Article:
John W. Isham (1866-1902) was a producer of groundbreaking all-black minstrel and proto-burlesque shows. Of mixed-race ancestry, he often “passed” for white, which gave him employment and business opportunities he might not have otherwise had. Isham was from Utica, in upstate New York.
As a young man, Isham gained experience in advertising circuses, working for Ryan & Robinson (1883-1884), Sells Brothers (1885-86), and Barnum & Bailey (1886-88). Then, starting in 1890, he became an advance man for Sam T. Jack’s Creole Burlesque Show. Jack’s shows replaced the all male minstrel chorus line with a female chorus. The cast was African American. As Isham became increasingly powerful in the business, in 1895 he opened his own show, Isham’s Creole Opera. That sounded a little too much like Jack’s, so after pressure from the latter, he altered the name to Isham’s Octoroons.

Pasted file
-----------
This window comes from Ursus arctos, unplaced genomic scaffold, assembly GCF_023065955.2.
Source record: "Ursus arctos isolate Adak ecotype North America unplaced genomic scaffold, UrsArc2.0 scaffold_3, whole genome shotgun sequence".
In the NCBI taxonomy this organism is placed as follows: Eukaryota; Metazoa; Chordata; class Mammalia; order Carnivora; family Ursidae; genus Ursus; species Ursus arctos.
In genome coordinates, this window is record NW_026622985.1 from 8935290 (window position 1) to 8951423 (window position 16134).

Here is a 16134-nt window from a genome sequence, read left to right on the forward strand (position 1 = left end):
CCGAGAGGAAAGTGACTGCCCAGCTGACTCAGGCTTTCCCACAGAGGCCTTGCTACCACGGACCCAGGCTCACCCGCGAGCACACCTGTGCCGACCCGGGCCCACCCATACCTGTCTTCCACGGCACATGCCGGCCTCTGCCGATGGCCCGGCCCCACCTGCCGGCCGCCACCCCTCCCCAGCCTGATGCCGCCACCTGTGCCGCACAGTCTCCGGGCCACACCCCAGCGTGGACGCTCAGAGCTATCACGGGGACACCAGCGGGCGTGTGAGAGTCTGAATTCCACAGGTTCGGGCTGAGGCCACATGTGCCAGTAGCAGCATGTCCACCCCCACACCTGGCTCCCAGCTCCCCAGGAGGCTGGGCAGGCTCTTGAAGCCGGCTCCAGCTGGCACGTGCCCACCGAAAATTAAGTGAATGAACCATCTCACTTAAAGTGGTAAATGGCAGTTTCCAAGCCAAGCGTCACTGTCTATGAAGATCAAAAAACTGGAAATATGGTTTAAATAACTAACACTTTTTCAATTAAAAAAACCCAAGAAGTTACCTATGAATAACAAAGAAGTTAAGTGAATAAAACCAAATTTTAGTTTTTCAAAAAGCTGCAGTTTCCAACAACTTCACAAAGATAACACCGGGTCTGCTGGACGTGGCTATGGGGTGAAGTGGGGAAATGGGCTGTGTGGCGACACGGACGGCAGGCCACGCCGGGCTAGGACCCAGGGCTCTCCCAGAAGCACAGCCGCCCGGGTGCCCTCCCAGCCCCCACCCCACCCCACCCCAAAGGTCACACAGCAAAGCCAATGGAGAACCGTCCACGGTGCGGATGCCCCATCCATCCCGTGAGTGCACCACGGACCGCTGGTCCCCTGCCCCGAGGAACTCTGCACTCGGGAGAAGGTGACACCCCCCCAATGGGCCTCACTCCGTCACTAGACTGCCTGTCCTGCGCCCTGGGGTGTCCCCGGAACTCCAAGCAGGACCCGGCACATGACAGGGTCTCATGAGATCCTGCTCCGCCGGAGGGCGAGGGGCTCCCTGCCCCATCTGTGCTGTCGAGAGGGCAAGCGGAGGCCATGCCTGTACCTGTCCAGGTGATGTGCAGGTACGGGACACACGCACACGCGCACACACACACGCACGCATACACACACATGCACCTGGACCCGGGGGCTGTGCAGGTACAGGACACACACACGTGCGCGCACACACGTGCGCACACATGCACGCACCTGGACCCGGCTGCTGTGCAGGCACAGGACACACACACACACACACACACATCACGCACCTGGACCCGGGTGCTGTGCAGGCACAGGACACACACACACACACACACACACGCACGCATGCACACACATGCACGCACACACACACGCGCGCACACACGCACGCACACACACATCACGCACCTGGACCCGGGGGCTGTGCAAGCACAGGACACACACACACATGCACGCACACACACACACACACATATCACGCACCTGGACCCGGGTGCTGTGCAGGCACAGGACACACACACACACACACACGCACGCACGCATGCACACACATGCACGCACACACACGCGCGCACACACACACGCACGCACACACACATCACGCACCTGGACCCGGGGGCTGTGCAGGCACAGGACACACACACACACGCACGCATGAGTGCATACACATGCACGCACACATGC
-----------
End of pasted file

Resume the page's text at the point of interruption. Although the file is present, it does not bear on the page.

This Octoroons show toured the Northeast and Midwest through 1900. In 1896, he opened Oriental America, the first all-African American show to open on Broadway. Isham’s shows experimented with the old minstrel show format, and were critically praised for the realism in the comic and dramatic sketches. By 1900, his shows were getting major competition from the shows of Williams and Walker, and Cole and Johnson. Isham got out of the business, handing the management over to his brother Will, who produced the show as King Rastus through 1905.
Meanwhile John Isham passed away in 1902 in Whitestone, New York at the age of 37. Contemporary obituaries did not give the cause of death.
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